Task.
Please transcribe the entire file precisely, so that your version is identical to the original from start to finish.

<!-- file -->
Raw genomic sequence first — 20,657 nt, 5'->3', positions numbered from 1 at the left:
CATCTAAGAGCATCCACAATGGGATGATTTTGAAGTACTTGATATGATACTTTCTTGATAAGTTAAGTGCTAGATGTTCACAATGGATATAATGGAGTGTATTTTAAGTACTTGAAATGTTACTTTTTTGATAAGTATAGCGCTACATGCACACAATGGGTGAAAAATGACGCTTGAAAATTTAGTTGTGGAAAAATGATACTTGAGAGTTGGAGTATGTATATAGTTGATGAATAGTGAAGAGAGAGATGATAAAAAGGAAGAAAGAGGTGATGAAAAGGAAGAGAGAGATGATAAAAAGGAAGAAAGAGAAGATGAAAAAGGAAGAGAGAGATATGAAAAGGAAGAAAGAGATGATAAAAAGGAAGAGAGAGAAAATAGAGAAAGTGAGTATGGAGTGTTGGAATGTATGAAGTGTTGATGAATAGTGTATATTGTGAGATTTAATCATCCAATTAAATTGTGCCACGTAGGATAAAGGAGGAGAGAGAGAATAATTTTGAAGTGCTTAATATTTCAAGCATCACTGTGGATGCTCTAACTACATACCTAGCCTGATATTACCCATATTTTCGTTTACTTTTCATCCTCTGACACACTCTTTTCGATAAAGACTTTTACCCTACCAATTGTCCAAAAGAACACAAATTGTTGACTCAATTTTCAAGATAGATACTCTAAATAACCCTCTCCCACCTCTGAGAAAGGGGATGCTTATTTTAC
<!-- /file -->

Raw genomic sequence first — 20,657 nt, 5'->3', positions numbered from 1 at the left:
CATCTAAGAGCATCCACAATGGGATGATTTTGAAGTACTTGATATGATACTTTCTTGATAAGTTAAGTGCTAGATGTTCACAATGGATATAATGGAGTGTATTTTAAGTACTTGAAATGTTACTTTTTTGATAAGTATAGCGCTACATGCACACAATGGGTGAAAAATGACGCTTGAAAATTTAGTTGTGGAAAAATGATACTTGAGAGTTGGAGTATGTATATAGTTGATGAATAGTGAAGAGAGAGATGATAAAAAGGAAGAAAGAGGTGATGAAAAGGAAGAGAGAGATGATAAAAAGGAAGAAAGAGAAGATGAAAAAGGAAGAGAGAGATATGAAAAGGAAGAAAGAGATGATAAAAAGGAAGAGAGAGAAAATAGAGAAAGTGAGTATGGAGTGTTGGAATGTATGAAGTGTTGATGAATAGTGTATATTGTGAGATTTAATCATCCAATTAAATTGTGCCACGTAGGATAAAGGAGGAGAGAGAGAATAATTTTGAAGTGCTTAATATTTCAAGCATCACTGTGGATGCTCTAACTACATACCTAGCCTGATATTACCCATATTTTCGTTTACTTTTCATCCTCTGACACACTCTTTTCGATAAAGACTTTTACCCTACCAATTGTCCAAAAGAACACAAATTGTTGACTCAATTTTCAAGATAGATACTCTAAATAACCCTCTCCCACCTCTGAGAAAGGGGATGCTTATTTTAC